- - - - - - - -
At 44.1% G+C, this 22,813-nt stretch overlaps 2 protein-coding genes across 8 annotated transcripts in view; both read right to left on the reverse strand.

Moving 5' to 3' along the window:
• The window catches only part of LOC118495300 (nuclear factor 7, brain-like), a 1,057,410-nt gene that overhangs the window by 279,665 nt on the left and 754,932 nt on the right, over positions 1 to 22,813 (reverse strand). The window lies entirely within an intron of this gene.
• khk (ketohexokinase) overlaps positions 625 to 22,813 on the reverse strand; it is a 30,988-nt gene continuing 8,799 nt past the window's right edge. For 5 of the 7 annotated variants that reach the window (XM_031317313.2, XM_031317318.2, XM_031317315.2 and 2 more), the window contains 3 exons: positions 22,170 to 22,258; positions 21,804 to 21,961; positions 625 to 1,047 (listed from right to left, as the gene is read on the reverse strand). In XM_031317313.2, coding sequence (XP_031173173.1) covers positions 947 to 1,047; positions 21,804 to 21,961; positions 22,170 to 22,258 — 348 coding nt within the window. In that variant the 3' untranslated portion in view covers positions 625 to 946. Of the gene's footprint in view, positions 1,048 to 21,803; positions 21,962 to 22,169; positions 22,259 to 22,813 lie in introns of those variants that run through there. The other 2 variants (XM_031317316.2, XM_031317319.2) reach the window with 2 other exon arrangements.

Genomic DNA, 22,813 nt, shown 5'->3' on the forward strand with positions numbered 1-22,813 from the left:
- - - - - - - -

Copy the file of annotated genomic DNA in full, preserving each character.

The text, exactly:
At 44.1% G+C, this 22,813-nt stretch overlaps 2 protein-coding genes across 8 annotated transcripts in view; both read right to left on the reverse strand.

Moving 5' to 3' along the window:
• The window catches only part of LOC118495300 (nuclear factor 7, brain-like), a 1,057,410-nt gene that overhangs the window by 279,665 nt on the left and 754,932 nt on the right, over positions 1 to 22,813 (reverse strand). The window lies entirely within an intron of this gene.
• khk (ketohexokinase) overlaps positions 625 to 22,813 on the reverse strand; it is a 30,988-nt gene continuing 8,799 nt past the window's right edge. For 5 of the 7 annotated variants that reach the window (XM_031317313.2, XM_031317318.2, XM_031317315.2 and 2 more), the window contains 3 exons: positions 22,170 to 22,258; positions 21,804 to 21,961; positions 625 to 1,047 (listed from right to left, as the gene is read on the reverse strand). In XM_031317313.2, coding sequence (XP_031173173.1) covers positions 947 to 1,047; positions 21,804 to 21,961; positions 22,170 to 22,258 — 348 coding nt within the window. In that variant the 3' untranslated portion in view covers positions 625 to 946. Of the gene's footprint in view, positions 1,048 to 21,803; positions 21,962 to 22,169; positions 22,259 to 22,813 lie in introns of those variants that run through there. The other 2 variants (XM_031317316.2, XM_031317319.2) reach the window with 2 other exon arrangements.

Genomic DNA, 22,813 nt, shown 5'->3' on the forward strand with positions numbered 1-22,813 from the left: